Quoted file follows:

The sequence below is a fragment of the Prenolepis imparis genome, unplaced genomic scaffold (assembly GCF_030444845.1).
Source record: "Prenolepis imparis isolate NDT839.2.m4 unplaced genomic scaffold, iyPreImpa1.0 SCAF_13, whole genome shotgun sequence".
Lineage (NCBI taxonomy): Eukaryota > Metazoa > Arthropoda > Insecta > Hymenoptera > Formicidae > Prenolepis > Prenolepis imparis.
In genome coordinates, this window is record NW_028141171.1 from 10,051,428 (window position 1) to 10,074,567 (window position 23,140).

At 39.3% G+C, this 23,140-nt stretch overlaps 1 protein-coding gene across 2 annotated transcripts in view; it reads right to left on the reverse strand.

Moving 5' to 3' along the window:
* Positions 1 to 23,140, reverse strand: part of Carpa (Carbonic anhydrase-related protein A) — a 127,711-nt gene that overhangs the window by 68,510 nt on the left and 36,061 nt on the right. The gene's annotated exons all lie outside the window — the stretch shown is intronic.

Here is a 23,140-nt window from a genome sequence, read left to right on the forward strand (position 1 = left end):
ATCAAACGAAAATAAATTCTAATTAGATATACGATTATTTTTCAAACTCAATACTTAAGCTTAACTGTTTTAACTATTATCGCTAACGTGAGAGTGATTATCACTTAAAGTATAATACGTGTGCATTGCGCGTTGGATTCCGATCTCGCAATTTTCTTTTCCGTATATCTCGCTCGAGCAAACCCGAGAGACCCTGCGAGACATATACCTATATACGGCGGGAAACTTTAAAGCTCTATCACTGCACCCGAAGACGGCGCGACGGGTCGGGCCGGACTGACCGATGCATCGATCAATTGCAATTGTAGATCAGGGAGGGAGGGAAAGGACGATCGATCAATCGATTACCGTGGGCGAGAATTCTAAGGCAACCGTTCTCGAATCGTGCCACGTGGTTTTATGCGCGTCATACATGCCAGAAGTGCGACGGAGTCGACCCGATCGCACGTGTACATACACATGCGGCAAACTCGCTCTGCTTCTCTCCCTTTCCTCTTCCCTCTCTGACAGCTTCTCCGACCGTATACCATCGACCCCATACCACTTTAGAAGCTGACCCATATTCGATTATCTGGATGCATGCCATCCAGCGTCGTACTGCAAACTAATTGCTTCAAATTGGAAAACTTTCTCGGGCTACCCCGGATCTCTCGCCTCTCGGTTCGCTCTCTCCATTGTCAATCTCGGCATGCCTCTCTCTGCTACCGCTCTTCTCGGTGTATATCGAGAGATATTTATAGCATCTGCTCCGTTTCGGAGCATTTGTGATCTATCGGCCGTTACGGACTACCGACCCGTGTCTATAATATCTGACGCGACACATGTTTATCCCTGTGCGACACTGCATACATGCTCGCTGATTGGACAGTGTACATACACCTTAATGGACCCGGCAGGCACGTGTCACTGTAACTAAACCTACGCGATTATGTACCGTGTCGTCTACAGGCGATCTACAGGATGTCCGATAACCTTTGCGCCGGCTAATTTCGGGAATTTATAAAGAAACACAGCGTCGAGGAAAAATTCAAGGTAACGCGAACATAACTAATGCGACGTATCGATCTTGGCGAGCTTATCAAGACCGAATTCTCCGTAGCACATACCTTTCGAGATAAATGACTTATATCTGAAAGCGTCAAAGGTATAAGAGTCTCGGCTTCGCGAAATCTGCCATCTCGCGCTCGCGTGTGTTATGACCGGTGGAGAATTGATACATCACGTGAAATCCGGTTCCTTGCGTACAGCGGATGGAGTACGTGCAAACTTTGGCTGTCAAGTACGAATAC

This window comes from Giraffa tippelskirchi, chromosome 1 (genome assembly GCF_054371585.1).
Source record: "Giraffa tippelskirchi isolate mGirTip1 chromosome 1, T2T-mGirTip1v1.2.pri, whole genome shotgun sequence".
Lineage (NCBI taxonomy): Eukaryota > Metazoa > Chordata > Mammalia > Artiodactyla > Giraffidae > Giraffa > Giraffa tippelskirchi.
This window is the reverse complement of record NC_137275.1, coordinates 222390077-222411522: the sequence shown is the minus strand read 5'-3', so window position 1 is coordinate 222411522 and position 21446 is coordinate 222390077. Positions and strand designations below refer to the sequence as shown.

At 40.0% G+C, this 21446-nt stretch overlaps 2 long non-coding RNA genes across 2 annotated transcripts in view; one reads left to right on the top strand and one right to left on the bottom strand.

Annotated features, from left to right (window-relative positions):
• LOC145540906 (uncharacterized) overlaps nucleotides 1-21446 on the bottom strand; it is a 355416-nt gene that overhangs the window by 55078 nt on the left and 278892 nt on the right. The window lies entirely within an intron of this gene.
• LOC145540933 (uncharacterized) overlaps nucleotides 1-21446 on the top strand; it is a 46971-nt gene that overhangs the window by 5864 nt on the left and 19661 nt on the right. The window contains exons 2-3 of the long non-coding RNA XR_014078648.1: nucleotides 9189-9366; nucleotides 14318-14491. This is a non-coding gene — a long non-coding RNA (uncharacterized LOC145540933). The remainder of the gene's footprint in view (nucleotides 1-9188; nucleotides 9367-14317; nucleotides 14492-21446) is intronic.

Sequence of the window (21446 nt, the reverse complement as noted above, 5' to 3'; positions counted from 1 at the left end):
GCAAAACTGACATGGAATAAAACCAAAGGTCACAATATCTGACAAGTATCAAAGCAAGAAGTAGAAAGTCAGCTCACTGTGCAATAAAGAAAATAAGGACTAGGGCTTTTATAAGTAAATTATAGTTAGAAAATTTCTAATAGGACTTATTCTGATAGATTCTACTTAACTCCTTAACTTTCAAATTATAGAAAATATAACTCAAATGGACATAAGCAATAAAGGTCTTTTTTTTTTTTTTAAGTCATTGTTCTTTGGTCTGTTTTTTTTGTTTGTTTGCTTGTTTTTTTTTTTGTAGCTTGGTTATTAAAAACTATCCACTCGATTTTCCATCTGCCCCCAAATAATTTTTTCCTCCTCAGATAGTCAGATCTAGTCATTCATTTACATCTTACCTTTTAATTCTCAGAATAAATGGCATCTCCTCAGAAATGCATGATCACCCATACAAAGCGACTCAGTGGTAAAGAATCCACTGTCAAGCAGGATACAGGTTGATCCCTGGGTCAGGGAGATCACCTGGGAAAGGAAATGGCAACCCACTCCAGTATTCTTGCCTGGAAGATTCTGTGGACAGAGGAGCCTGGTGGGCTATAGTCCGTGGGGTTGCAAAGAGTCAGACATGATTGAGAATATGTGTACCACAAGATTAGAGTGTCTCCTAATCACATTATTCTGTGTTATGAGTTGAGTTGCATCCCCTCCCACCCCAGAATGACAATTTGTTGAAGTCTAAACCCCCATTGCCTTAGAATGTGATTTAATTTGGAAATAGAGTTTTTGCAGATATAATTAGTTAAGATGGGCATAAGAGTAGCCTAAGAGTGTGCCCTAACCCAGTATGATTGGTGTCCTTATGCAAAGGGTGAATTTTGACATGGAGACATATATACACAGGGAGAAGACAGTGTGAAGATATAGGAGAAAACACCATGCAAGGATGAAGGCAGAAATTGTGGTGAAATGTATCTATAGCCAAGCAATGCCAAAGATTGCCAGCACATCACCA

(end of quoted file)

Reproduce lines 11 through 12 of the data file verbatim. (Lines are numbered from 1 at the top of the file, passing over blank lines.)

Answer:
Source record: "Giraffa tippelskirchi isolate mGirTip1 chromosome 1, T2T-mGirTip1v1.2.pri, whole genome shotgun sequence".
Lineage (NCBI taxonomy): Eukaryota > Metazoa > Chordata > Mammalia > Artiodactyla > Giraffidae > Giraffa > Giraffa tippelskirchi.